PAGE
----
The open society – and ..

Abstract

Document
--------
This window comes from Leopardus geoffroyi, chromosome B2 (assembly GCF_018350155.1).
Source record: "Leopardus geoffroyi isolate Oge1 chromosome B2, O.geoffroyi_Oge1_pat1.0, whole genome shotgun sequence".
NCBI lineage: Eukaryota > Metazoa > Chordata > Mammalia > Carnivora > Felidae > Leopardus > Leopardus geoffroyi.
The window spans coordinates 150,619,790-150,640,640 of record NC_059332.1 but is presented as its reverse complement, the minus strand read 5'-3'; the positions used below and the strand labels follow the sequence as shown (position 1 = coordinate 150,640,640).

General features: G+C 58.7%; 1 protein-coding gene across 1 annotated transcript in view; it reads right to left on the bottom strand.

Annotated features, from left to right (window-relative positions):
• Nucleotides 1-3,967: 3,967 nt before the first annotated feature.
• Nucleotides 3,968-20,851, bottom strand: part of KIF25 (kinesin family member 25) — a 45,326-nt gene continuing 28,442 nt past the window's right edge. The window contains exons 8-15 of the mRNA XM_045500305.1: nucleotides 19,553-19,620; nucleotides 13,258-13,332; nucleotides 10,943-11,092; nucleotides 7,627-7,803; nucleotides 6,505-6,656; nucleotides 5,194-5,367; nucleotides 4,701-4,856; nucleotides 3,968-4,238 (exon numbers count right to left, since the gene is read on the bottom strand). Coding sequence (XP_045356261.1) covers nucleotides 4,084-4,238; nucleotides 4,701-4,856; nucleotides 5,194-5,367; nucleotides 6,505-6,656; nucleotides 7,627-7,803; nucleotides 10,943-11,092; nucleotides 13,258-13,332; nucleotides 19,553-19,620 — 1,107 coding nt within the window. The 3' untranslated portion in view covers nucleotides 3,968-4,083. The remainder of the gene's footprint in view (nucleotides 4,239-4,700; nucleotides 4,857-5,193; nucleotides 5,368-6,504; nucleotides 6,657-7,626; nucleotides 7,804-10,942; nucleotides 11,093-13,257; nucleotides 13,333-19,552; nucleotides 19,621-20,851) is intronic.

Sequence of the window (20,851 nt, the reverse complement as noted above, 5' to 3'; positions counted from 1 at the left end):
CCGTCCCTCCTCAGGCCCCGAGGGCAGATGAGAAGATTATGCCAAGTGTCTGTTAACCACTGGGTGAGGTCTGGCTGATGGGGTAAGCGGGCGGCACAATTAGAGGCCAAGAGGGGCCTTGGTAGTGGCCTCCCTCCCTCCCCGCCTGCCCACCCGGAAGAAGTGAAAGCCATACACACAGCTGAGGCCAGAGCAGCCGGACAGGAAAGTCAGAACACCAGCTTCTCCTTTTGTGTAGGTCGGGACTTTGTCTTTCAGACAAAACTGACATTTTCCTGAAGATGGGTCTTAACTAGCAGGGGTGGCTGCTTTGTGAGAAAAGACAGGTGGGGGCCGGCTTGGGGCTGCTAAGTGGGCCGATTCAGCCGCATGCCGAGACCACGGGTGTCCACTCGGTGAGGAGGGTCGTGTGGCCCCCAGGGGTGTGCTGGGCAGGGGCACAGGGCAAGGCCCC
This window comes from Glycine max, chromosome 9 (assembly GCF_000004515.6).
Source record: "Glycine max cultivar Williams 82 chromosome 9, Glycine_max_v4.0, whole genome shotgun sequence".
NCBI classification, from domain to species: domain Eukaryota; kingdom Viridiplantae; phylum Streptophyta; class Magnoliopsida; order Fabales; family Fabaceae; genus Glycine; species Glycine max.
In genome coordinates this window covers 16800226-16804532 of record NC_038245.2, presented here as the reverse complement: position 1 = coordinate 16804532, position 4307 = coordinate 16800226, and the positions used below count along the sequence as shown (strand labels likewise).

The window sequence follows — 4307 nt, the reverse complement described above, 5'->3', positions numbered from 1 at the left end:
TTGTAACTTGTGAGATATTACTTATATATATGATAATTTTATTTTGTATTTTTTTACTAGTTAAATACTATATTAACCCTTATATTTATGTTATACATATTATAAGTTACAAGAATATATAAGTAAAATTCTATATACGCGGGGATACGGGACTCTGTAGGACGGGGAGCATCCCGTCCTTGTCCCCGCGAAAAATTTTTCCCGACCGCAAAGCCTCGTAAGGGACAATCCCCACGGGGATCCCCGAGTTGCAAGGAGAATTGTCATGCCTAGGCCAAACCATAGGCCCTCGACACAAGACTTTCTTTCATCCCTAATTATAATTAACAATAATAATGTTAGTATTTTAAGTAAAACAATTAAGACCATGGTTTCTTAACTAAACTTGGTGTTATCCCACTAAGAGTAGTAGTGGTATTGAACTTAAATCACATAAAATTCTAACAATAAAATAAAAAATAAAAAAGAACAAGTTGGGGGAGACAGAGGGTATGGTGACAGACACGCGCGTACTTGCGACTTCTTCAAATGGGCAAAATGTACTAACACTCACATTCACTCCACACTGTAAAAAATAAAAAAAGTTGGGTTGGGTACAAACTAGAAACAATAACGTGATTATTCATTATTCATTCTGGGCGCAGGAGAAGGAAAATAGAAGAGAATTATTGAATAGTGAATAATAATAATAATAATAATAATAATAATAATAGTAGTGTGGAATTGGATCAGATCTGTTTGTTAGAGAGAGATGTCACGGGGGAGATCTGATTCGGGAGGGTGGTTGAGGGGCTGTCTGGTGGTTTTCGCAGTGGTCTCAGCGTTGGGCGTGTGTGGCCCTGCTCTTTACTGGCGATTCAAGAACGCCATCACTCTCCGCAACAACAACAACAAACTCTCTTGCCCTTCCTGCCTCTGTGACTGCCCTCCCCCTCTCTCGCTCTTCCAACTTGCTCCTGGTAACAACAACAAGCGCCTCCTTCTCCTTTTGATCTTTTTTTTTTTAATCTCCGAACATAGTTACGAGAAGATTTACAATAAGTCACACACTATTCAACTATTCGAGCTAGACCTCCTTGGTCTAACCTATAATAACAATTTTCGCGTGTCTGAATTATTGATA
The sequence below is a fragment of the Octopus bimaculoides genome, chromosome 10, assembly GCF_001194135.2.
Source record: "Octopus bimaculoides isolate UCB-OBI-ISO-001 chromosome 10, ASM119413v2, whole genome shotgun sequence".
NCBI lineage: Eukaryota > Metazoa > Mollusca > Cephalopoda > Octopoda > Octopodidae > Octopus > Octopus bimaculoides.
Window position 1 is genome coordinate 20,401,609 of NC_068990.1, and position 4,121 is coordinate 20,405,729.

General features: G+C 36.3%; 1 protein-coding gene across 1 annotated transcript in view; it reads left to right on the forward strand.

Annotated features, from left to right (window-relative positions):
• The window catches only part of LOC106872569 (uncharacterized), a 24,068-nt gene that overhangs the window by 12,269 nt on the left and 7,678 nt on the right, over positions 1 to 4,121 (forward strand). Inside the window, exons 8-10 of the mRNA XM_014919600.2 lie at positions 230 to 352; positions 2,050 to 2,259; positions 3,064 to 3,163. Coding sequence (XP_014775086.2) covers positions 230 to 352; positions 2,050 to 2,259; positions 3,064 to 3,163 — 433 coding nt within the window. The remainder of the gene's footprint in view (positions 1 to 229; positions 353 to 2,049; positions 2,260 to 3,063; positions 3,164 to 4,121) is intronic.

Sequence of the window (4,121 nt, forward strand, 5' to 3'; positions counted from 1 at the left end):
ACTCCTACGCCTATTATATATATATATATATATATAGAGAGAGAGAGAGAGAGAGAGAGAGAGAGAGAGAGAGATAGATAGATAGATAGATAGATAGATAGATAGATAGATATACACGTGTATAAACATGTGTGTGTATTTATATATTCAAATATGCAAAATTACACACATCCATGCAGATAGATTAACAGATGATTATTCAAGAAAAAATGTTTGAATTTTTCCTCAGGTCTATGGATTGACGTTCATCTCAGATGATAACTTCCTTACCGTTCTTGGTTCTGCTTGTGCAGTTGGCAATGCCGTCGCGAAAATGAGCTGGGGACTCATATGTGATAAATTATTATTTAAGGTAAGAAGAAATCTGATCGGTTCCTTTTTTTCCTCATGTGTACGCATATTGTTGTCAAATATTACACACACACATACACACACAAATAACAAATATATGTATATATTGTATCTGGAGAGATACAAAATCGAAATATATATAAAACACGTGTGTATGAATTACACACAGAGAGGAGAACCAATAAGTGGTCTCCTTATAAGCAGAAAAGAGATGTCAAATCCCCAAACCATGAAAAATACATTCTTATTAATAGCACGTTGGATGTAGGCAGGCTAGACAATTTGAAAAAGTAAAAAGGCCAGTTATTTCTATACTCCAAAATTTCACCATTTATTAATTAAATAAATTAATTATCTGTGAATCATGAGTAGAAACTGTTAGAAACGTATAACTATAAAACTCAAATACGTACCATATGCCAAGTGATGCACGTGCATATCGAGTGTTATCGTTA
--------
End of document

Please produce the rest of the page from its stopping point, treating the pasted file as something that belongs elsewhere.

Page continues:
There was once a leak from Hebdomadal Council. The Assessor told her husband, who told my wife, who told me that Monday afternoon had been spent discussing what Lucas would say if various courses of action were adopted, leading to the conclusion that it would be best to do nothing. I was flattered, but a bit surprised. The tide of philosophical scepticism had ebbed, and it was generally allowed that a reasonable way of discovering what someone would say was to ask him. Dick Southwood did: he would quiz me in Common Room – sometimes ending "Thank you for letting me bounce these ideas off you" – and had reliable information about how one member of Congregation would react to various proposals. And not only me: he was a listening Vice-Chancellor, who used to bike from Wellington Square to Merton for lunch, greeting many as he passed them, and ready to stop if occasion warranted it. Of course, there are many other leaks. I remember once attending a meeting in the Town Hall to argue for cycle tracks, and someone coming up to me, and saying, "You’re having a tussle with Council, aren’t you? I think you ought to see the minutes of their latest meeting"; the next day there was a copy in my pigeon hole, giving me just the ammunition I needed. What members of Congregation tend the forget is the existence – the other side of the green baize door, so to speak – of a corps of bedells..
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